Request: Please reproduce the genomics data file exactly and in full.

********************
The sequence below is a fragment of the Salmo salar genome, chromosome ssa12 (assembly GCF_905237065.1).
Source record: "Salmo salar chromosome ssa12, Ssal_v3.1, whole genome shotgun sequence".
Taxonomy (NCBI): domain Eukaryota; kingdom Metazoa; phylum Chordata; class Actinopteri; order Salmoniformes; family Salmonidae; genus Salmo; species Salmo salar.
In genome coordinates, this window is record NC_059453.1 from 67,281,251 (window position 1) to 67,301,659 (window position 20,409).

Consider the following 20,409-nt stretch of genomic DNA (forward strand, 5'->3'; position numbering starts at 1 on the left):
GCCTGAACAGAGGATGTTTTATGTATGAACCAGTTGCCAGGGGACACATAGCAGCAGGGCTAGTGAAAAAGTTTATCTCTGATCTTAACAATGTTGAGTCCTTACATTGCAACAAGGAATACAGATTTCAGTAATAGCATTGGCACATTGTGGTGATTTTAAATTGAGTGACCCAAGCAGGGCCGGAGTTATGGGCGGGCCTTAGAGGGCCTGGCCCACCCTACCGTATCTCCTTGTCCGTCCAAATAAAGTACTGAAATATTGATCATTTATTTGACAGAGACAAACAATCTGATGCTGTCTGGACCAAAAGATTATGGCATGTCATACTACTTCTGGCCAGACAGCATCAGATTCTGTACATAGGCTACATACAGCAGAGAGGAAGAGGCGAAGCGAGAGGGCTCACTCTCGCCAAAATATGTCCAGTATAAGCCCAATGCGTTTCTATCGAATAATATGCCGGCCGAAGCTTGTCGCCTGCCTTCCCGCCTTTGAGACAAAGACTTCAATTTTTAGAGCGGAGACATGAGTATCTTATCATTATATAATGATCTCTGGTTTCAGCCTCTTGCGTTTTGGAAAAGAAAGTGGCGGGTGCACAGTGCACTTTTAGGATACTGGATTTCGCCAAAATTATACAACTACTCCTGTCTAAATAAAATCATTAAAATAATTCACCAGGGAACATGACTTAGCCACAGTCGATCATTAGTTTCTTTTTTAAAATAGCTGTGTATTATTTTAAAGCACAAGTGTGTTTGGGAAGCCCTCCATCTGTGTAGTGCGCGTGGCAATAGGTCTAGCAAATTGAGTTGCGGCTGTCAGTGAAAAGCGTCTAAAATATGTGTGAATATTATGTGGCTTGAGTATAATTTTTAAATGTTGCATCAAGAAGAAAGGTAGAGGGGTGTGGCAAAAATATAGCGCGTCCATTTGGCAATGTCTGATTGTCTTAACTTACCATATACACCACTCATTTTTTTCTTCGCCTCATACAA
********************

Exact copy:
The sequence below is a fragment of the Salmo salar genome, chromosome ssa12 (assembly GCF_905237065.1).
Source record: "Salmo salar chromosome ssa12, Ssal_v3.1, whole genome shotgun sequence".
Taxonomy (NCBI): domain Eukaryota; kingdom Metazoa; phylum Chordata; class Actinopteri; order Salmoniformes; family Salmonidae; genus Salmo; species Salmo salar.
In genome coordinates, this window is record NC_059453.1 from 67,281,251 (window position 1) to 67,301,659 (window position 20,409).

Consider the following 20,409-nt stretch of genomic DNA (forward strand, 5'->3'; position numbering starts at 1 on the left):
GCCTGAACAGAGGATGTTTTATGTATGAACCAGTTGCCAGGGGACACATAGCAGCAGGGCTAGTGAAAAAGTTTATCTCTGATCTTAACAATGTTGAGTCCTTACATTGCAACAAGGAATACAGATTTCAGTAATAGCATTGGCACATTGTGGTGATTTTAAATTGAGTGACCCAAGCAGGGCCGGAGTTATGGGCGGGCCTTAGAGGGCCTGGCCCACCCTACCGTATCTCCTTGTCCGTCCAAATAAAGTACTGAAATATTGATCATTTATTTGACAGAGACAAACAATCTGATGCTGTCTGGACCAAAAGATTATGGCATGTCATACTACTTCTGGCCAGACAGCATCAGATTCTGTACATAGGCTACATACAGCAGAGAGGAAGAGGCGAAGCGAGAGGGCTCACTCTCGCCAAAATATGTCCAGTATAAGCCCAATGCGTTTCTATCGAATAATATGCCGGCCGAAGCTTGTCGCCTGCCTTCCCGCCTTTGAGACAAAGACTTCAATTTTTAGAGCGGAGACATGAGTATCTTATCATTATATAATGATCTCTGGTTTCAGCCTCTTGCGTTTTGGAAAAGAAAGTGGCGGGTGCACAGTGCACTTTTAGGATACTGGATTTCGCCAAAATTATACAACTACTCCTGTCTAAATAAAATCATTAAAATAATTCACCAGGGAACATGACTTAGCCACAGTCGATCATTAGTTTCTTTTTTAAAATAGCTGTGTATTATTTTAAAGCACAAGTGTGTTTGGGAAGCCCTCCATCTGTGTAGTGCGCGTGGCAATAGGTCTAGCAAATTGAGTTGCGGCTGTCAGTGAAAAGCGTCTAAAATATGTGTGAATATTATGTGGCTTGAGTATAATTTTTAAATGTTGCATCAAGAAGAAAGGTAGAGGGGTGTGGCAAAAATATAGCGCGTCCATTTGGCAATGTCTGATTGTCTTAACTTACCATATACACCACTCATTTTTTTCTTCGCCTCATACAA